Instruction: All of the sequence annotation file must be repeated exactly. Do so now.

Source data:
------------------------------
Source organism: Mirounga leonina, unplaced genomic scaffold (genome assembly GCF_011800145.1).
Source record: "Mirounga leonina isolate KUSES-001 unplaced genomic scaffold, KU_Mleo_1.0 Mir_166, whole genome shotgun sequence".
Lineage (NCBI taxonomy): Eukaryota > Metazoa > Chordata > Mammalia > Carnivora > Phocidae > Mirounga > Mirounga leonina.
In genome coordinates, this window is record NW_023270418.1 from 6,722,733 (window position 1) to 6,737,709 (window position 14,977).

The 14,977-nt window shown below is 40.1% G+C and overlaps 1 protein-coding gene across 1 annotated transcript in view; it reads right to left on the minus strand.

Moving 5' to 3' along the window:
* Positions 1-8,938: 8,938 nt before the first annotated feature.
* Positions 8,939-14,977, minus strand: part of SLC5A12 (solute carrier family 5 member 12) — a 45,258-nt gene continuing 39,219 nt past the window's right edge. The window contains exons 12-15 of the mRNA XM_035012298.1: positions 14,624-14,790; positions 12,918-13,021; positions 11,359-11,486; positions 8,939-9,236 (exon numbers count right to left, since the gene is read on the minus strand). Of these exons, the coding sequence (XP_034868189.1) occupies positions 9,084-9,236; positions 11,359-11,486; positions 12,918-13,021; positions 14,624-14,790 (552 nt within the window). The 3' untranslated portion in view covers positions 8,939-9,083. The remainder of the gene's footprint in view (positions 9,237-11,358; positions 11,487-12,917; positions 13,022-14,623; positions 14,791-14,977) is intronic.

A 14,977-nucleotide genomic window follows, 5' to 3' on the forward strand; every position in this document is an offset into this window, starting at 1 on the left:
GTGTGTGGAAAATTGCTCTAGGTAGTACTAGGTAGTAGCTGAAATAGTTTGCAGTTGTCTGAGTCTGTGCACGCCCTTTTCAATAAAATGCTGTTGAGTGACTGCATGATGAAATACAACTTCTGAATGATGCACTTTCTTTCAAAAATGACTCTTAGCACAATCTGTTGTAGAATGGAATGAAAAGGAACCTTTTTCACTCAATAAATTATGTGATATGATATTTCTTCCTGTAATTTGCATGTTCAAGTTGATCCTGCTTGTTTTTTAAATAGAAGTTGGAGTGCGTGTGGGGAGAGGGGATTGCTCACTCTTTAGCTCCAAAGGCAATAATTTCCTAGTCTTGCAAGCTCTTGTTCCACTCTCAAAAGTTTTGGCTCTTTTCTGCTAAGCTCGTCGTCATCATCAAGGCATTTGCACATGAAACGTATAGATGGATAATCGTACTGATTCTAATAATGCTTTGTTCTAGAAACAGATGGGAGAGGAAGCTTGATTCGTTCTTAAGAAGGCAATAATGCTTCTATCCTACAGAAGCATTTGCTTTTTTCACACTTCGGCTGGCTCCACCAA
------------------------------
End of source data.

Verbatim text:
Source organism: Mirounga leonina, unplaced genomic scaffold (genome assembly GCF_011800145.1).
Source record: "Mirounga leonina isolate KUSES-001 unplaced genomic scaffold, KU_Mleo_1.0 Mir_166, whole genome shotgun sequence".
Lineage (NCBI taxonomy): Eukaryota > Metazoa > Chordata > Mammalia > Carnivora > Phocidae > Mirounga > Mirounga leonina.
In genome coordinates, this window is record NW_023270418.1 from 6,722,733 (window position 1) to 6,737,709 (window position 14,977).

The 14,977-nt window shown below is 40.1% G+C and overlaps 1 protein-coding gene across 1 annotated transcript in view; it reads right to left on the minus strand.

Moving 5' to 3' along the window:
* Positions 1-8,938: 8,938 nt before the first annotated feature.
* Positions 8,939-14,977, minus strand: part of SLC5A12 (solute carrier family 5 member 12) — a 45,258-nt gene continuing 39,219 nt past the window's right edge. The window contains exons 12-15 of the mRNA XM_035012298.1: positions 14,624-14,790; positions 12,918-13,021; positions 11,359-11,486; positions 8,939-9,236 (exon numbers count right to left, since the gene is read on the minus strand). Of these exons, the coding sequence (XP_034868189.1) occupies positions 9,084-9,236; positions 11,359-11,486; positions 12,918-13,021; positions 14,624-14,790 (552 nt within the window). The 3' untranslated portion in view covers positions 8,939-9,083. The remainder of the gene's footprint in view (positions 9,237-11,358; positions 11,487-12,917; positions 13,022-14,623; positions 14,791-14,977) is intronic.

A 14,977-nucleotide genomic window follows, 5' to 3' on the forward strand; every position in this document is an offset into this window, starting at 1 on the left:
GTGTGTGGAAAATTGCTCTAGGTAGTACTAGGTAGTAGCTGAAATAGTTTGCAGTTGTCTGAGTCTGTGCACGCCCTTTTCAATAAAATGCTGTTGAGTGACTGCATGATGAAATACAACTTCTGAATGATGCACTTTCTTTCAAAAATGACTCTTAGCACAATCTGTTGTAGAATGGAATGAAAAGGAACCTTTTTCACTCAATAAATTATGTGATATGATATTTCTTCCTGTAATTTGCATGTTCAAGTTGATCCTGCTTGTTTTTTAAATAGAAGTTGGAGTGCGTGTGGGGAGAGGGGATTGCTCACTCTTTAGCTCCAAAGGCAATAATTTCCTAGTCTTGCAAGCTCTTGTTCCACTCTCAAAAGTTTTGGCTCTTTTCTGCTAAGCTCGTCGTCATCATCAAGGCATTTGCACATGAAACGTATAGATGGATAATCGTACTGATTCTAATAATGCTTTGTTCTAGAAACAGATGGGAGAGGAAGCTTGATTCGTTCTTAAGAAGGCAATAATGCTTCTATCCTACAGAAGCATTTGCTTTTTTCACACTTCGGCTGGCTCCACCAA